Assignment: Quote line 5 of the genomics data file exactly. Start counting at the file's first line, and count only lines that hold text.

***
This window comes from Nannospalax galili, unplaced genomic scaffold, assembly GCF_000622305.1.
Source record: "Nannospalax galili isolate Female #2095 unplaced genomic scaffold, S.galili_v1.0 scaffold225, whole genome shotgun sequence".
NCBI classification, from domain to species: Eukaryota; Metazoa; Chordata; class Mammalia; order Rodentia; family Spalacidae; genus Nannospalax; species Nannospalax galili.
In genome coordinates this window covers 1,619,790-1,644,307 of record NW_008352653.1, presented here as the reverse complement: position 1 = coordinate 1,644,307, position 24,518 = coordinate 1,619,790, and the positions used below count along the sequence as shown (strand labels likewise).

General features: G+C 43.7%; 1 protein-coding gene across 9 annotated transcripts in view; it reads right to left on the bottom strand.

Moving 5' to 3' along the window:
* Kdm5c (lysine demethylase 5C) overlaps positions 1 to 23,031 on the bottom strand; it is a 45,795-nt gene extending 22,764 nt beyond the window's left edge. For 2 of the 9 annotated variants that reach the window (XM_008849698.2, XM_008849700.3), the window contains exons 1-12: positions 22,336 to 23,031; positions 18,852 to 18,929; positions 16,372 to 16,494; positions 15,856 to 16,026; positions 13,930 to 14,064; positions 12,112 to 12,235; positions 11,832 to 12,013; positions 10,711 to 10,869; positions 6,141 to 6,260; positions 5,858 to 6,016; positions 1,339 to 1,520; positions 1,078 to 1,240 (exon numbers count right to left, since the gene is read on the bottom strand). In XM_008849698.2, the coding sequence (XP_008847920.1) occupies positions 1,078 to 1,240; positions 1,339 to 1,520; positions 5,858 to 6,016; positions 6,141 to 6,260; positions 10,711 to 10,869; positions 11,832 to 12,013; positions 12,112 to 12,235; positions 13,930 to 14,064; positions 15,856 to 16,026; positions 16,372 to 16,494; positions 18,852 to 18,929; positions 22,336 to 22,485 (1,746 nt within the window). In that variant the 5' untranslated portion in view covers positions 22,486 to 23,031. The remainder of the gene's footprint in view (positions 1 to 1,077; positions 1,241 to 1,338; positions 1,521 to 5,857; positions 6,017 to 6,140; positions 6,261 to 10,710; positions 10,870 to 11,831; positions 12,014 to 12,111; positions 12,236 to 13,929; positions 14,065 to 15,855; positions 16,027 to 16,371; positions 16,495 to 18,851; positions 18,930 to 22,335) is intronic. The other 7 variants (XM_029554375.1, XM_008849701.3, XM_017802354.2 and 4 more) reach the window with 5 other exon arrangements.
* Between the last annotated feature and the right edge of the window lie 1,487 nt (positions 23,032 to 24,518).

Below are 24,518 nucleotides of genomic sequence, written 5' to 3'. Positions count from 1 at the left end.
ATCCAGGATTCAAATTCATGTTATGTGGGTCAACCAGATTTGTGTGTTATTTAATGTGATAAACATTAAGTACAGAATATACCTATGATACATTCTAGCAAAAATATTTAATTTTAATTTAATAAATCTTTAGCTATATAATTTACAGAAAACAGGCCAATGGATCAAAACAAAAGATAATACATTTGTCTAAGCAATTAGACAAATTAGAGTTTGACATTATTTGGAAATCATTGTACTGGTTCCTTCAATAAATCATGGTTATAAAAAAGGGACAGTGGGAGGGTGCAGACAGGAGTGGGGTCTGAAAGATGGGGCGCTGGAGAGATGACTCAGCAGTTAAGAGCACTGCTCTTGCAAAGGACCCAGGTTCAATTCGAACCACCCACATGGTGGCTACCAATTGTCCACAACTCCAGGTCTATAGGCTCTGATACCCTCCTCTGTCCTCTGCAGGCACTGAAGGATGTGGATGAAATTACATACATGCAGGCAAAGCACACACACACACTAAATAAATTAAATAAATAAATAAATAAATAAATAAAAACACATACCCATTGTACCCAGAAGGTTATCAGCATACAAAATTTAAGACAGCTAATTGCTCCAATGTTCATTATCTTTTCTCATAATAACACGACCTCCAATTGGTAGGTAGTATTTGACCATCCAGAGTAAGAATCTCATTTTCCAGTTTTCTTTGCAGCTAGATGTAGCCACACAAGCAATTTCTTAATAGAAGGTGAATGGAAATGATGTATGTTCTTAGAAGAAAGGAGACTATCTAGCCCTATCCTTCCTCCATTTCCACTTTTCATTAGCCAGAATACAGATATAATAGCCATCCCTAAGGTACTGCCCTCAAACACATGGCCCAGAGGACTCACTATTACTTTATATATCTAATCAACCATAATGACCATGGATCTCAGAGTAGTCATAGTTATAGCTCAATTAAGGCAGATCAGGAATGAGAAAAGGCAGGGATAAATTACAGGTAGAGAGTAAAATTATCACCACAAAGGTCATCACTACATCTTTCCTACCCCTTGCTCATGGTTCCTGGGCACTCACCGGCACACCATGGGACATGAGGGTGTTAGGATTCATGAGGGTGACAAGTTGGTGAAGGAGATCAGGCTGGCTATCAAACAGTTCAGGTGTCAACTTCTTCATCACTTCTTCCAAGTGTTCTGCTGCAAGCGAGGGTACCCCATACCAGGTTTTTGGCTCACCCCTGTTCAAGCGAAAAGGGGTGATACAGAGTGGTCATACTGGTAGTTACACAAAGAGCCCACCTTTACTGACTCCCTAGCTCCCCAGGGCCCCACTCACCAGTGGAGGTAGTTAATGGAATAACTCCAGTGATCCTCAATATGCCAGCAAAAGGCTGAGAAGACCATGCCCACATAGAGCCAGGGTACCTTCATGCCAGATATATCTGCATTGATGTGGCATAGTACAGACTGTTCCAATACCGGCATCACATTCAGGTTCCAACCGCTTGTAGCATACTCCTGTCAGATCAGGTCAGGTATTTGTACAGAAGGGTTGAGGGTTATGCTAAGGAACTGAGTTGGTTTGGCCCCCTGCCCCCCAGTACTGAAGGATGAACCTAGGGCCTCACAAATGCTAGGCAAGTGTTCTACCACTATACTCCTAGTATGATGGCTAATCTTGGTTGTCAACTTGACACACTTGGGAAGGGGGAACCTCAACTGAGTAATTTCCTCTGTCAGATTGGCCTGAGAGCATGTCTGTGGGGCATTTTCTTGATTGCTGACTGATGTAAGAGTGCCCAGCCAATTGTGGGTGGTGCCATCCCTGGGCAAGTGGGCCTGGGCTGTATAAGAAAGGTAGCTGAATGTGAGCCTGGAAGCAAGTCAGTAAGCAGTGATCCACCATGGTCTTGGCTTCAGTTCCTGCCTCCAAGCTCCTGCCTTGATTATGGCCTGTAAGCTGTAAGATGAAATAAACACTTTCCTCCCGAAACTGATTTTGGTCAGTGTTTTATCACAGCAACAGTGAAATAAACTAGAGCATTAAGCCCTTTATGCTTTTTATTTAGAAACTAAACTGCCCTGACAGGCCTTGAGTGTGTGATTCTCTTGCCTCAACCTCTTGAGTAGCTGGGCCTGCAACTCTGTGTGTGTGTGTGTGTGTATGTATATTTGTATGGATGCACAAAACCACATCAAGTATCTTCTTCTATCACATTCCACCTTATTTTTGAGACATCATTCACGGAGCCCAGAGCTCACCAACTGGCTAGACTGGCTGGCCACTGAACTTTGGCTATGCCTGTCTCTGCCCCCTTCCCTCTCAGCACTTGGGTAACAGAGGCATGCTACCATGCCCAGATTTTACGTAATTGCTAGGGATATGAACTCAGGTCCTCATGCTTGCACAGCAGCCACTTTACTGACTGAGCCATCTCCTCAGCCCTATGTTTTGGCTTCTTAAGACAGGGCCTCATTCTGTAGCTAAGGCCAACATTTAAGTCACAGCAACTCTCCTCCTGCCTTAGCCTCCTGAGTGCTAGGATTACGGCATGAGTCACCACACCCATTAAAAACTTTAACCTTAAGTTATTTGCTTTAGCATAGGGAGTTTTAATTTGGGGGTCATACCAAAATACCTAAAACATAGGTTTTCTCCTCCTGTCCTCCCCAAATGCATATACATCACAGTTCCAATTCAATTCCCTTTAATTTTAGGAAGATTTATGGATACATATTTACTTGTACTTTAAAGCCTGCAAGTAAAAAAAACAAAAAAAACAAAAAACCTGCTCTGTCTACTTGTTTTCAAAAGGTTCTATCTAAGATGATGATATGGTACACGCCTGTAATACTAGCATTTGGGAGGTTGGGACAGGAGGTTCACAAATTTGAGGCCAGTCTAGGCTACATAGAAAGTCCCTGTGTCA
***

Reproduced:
General features: G+C 43.7%; 1 protein-coding gene across 9 annotated transcripts in view; it reads right to left on the bottom strand.